A TV series based on the insanely popular Xbox game franchise Halo has been in the works off and on for many years now, and it took some big steps forward earlier in 2018. Unfortunately for Halo fans who have been dying to see the premise make its way to the small screen, the project has hit a setback that could mean a delay in when it could debut. Halo has lost its executive producer and director, Rupert Wyatt.
The Halo project received a series order from Showtime back in June, with the first season to be comprised of ten episodes with Rise of the Planet of the Apes director Rupert Wyatt on board as executive producer and director. His attachment to the project was reason enough for fans to get more excited than ever at the prospect of a series, so his departure from the project will likely come as a disappointment to many.
The good news is that Rupert Wyatt didn’t decide to leave Halo because he believed it was a disappointing adaptation or was bound to be a terrible show. Wyatt released a statement that explains (via Variety) that changes to the production schedule forced him to drop out of his role as director. He referred to his time on Halo as a “creatively rich and rewarding experience,” and he joins the fans who are “excited to see the finished series.”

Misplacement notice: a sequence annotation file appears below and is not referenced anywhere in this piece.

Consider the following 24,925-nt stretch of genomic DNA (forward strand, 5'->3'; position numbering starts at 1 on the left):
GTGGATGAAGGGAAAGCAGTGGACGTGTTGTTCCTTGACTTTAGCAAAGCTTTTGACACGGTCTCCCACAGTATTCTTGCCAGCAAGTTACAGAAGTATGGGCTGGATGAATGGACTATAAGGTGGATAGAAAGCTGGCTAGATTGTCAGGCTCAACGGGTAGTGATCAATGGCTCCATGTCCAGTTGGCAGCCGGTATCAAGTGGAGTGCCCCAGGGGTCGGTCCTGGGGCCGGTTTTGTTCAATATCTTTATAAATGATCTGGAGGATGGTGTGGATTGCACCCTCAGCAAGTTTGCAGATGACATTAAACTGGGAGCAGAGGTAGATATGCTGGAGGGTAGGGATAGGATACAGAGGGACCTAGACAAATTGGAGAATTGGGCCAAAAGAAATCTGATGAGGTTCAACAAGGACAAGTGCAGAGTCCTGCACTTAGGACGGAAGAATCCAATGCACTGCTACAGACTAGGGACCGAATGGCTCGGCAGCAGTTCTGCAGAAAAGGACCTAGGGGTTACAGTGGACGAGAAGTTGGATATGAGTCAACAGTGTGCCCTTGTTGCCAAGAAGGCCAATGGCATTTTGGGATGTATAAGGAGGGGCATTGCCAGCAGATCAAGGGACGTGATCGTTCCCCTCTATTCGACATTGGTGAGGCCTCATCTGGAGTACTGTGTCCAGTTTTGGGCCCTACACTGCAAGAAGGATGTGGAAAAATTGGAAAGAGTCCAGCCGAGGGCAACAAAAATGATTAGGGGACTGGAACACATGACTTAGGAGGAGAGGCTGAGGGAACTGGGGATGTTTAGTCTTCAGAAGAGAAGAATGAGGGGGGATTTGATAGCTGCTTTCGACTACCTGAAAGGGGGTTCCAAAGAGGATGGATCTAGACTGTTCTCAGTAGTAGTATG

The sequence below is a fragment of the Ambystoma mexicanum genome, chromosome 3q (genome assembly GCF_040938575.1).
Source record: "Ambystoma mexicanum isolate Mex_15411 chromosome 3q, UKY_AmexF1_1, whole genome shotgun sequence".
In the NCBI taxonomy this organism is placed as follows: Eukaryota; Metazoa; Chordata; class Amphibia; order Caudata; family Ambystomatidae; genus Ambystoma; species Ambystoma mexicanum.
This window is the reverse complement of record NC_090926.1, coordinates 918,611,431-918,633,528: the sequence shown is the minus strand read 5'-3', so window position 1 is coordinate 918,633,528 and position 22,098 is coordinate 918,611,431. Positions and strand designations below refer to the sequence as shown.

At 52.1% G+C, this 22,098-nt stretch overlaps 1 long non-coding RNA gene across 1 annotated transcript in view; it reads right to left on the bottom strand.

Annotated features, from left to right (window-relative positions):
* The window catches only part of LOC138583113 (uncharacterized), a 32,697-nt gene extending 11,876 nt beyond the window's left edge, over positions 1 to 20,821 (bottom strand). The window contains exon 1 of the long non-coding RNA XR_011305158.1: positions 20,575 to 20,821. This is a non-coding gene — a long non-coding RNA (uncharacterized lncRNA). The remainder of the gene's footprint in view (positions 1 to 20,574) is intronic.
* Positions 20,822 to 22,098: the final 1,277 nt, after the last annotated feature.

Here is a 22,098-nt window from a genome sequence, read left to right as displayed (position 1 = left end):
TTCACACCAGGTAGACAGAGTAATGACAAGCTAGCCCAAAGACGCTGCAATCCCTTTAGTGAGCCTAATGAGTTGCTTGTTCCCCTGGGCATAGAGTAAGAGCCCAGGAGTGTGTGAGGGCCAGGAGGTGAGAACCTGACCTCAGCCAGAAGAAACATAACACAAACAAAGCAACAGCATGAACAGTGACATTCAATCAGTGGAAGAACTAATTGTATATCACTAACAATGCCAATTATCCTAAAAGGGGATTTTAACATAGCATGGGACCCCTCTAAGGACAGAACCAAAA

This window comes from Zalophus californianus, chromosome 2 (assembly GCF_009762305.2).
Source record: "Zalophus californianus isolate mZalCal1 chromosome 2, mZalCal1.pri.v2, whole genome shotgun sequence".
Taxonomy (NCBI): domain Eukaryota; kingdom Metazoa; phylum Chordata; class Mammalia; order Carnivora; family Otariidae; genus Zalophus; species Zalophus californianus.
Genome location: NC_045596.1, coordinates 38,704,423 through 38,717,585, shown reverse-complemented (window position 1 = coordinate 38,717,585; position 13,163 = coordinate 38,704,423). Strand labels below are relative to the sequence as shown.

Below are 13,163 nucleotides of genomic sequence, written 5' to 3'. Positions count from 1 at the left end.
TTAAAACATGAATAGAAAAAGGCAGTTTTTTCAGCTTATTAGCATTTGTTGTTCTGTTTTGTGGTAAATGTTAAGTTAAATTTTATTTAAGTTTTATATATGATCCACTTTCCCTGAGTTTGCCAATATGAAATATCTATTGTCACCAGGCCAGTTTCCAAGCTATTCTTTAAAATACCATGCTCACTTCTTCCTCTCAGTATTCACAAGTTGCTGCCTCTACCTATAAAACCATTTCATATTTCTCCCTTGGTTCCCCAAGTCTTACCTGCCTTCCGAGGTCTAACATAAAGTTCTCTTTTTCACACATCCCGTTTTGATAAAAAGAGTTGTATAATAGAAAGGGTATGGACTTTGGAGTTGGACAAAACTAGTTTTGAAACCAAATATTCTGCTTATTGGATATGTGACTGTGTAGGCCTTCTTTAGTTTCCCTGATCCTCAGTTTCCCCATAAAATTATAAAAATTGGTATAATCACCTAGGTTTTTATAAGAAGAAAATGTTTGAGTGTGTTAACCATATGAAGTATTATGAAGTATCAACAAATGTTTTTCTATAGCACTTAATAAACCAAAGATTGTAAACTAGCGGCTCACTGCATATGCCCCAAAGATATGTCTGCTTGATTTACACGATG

Rupert Wyatt didn’t specify what project was forcing him to pull out of Halo, but he is currently working to get a movie ready for its release in March of 2019. Showtime president of programming Gary Levine echoed Wyatt’s sentiments about Halo as a rich series, and he made it quite clear that there are no hard feelings regarding Wyatt’s decision. Here’s what he had to say:
We can always hope that Rupert Wyatt will be free to direct future episodes of Halo, assuming it continues beyond the first season! The rest of the production team that was announced over the summer seems to still be intact, including Mind Games creator Kyle Killen as showrunner and executive producer. The Halo series will explore a conflict between humanity and an alien threat known as “the Covenant” in the 26th century.